Messianic Jews share a belief in the idea that Judaism is the source of Christianity. The New Testament (so-called New Covenant) represents a unified extension of the Old Testament. Main tenets include regarding God as a compound unity of God the Father, God the Son and God the Holy Spirit and belief in Jesus’ virgin birth, sinless life, atoning death, bodily resurrection and ascension to the right hand of God the Father. They await the personal, bodily return of Jesus and believe in the resurrection of both the saved and the lost – the former to everlasting life, the latter to everlasting judgment and condemnation. It is in this Christian philosophy that the objective of conversion and “soul-saving” originates.
According to Rubin, the most common point of confusion for Jews who are approached by Messianic Jews is their self-definition as Jews. “They say they are Jews, not Christians and that their beliefs have nothing to do with Christianity.”
This approach is deceptive, explains Rubin, since one-quarter of Messianic Jewish congregations in Israel are led by Christian-educated leaders.
In addition to their deceiving self-description, initial methods to entice new congregants usually include putting up posters and websites and going to festivals and public places to distribute pamphlets and books bearing Jewish symbols.
The difference between The Jamm and other organizations of its kind is that currently, it is the only active missionary body whose target audience are minors.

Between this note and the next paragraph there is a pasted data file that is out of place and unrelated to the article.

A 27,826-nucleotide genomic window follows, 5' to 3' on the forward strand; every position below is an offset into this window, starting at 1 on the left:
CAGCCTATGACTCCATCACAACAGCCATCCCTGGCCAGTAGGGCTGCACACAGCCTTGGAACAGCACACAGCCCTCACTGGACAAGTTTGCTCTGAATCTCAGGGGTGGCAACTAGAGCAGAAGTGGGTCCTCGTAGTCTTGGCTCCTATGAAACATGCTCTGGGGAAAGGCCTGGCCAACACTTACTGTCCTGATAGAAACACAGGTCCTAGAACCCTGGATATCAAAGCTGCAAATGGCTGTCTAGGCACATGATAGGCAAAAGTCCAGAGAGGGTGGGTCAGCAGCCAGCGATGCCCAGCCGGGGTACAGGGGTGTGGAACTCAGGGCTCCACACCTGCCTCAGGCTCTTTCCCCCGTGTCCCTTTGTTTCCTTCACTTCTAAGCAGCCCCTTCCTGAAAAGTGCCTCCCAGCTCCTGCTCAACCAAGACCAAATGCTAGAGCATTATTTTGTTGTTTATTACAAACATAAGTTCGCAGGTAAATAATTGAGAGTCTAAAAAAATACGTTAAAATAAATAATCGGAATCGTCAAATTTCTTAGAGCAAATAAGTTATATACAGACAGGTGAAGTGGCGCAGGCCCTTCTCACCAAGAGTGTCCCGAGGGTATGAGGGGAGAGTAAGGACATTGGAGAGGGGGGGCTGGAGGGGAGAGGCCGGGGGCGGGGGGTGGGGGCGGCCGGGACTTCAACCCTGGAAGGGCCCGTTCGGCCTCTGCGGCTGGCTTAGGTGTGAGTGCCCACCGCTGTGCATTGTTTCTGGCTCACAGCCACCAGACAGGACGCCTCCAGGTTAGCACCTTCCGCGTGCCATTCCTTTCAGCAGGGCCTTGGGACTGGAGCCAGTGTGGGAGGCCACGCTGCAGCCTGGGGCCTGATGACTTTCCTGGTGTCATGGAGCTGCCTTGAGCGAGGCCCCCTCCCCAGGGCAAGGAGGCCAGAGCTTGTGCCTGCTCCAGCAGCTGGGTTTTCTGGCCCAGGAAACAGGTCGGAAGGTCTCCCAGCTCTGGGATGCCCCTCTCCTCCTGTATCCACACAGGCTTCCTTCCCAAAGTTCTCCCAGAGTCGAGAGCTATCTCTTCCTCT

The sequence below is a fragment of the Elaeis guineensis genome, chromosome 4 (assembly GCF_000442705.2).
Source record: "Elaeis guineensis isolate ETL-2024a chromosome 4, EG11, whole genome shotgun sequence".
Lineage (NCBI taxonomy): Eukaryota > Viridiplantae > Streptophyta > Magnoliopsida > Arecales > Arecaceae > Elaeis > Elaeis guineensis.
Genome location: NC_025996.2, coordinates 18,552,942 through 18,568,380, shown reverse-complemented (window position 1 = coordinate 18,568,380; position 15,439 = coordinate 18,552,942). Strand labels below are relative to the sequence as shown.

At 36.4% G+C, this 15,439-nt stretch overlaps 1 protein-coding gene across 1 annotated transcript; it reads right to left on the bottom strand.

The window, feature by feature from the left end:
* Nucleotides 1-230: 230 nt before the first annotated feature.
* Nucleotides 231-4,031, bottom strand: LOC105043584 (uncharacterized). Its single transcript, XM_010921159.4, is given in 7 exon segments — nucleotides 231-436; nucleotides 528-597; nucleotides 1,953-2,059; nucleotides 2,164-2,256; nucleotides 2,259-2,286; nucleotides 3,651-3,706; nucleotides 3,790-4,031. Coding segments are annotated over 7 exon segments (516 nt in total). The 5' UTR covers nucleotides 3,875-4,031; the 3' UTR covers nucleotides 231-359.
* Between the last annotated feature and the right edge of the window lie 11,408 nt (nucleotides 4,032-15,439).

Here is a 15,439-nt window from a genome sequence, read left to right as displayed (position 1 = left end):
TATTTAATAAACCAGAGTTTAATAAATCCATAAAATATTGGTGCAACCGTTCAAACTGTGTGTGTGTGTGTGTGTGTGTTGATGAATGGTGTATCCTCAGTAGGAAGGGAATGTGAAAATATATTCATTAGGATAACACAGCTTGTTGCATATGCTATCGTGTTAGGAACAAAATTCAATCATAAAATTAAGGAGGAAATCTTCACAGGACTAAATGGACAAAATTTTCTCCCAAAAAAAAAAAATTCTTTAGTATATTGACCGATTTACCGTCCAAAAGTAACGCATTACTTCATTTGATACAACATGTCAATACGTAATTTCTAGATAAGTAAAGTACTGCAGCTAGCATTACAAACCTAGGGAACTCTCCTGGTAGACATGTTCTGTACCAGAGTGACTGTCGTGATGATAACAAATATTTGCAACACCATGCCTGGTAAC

“Some movements send their children to speak with Jewish children because it’s more delicate,” says Rubin, “but most Jewish missionaries try to stay away from kids because it is illegal.”
Article 368 of the Israeli Penal Code awards a maximum six-month incarceration for attempting to convert minors under the age of 18. Article 174(A) prohibits the offering and receiving of material benefits as an inducement to conversion of anyone, including those above and below the age of 18. Anyone who gives material benefits in exchange for a commitment to change one’s religion can be sentenced up to 5 years in prison and fined a maximum of NIS 50,000.
According to Yoram Sheftel, a Ramat Gan-based criminal lawyer who volunteers on behalf of Yad L’Achim, the problem is that both the prosecution and the law enforcement authorities do not enforce the law.
“They rarely enforce the laws pertaining to missionary crimes,” says Sheftel, who estimates that only one or two cases are actually brought to court every year.
No legal precedent exists because both crimes are dealt with at the lowest level, the Magistrate’s Court, with appeals going to the District Court.
“There is no practical chance that a case like this would make it to the Supreme Court,” adds Sheftel, who in 2000 drafted a bill that to date has neither been accepted nor rejected by the Knesset, which would make any attempt to persuade anyone to change his religion an offense against the law. “As it stands, the issue is not a priority in the eyes of the Jerusalem Police and the prosecution. These cases, therefore, are generally neither investigated nor prosecuted.”
Rivka Cohen, Daniel’s mother, who conditioned her interview on the changing of both her and her son’s names, testifies to that fact.